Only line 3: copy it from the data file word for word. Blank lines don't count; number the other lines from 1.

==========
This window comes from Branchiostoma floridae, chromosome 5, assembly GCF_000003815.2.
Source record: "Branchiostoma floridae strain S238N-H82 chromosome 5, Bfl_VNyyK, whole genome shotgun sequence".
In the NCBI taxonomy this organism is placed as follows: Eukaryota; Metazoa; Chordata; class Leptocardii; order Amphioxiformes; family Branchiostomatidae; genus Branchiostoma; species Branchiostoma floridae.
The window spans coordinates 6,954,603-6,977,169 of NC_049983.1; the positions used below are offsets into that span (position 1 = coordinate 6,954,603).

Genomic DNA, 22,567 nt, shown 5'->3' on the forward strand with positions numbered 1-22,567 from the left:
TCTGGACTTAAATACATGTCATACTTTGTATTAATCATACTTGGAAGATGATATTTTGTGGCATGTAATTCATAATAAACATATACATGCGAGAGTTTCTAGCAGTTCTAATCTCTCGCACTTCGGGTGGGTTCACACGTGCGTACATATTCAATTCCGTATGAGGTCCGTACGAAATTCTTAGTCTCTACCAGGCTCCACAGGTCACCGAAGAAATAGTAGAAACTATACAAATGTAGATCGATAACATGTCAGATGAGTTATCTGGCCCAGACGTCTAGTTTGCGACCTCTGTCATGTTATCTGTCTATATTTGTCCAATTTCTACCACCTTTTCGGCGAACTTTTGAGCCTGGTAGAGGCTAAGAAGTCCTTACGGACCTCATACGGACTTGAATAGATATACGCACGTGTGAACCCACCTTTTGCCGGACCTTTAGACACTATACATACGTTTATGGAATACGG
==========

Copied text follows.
In the NCBI taxonomy this organism is placed as follows: Eukaryota; Metazoa; Chordata; class Leptocardii; order Amphioxiformes; family Branchiostomatidae; genus Branchiostoma; species Branchiostoma floridae.